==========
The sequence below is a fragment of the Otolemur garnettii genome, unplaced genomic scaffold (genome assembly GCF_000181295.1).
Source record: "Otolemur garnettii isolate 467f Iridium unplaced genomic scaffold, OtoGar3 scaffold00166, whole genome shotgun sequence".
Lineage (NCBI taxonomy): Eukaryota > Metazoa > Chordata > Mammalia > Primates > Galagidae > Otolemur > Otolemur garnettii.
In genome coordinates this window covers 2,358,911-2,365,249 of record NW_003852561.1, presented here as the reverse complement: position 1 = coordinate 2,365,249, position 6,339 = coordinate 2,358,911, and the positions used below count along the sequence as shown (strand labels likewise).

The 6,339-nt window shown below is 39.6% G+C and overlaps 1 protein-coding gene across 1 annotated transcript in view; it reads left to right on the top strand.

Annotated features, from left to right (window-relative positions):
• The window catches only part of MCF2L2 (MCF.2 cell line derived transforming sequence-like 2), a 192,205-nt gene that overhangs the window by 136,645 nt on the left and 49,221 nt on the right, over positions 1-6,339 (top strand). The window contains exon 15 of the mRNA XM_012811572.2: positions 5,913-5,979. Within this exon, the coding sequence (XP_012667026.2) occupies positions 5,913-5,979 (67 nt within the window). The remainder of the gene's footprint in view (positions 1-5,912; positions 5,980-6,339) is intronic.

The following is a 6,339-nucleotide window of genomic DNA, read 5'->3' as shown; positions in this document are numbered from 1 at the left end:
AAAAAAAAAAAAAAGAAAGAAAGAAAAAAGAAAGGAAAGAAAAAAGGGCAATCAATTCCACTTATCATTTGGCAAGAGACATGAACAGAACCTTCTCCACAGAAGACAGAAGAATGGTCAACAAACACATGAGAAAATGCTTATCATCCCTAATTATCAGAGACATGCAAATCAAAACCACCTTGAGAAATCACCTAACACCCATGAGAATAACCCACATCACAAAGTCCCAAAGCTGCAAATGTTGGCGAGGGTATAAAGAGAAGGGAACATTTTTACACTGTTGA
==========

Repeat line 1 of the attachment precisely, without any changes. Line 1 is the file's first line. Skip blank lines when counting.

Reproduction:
The sequence below is a fragment of the Otolemur garnettii genome, unplaced genomic scaffold (genome assembly GCF_000181295.1).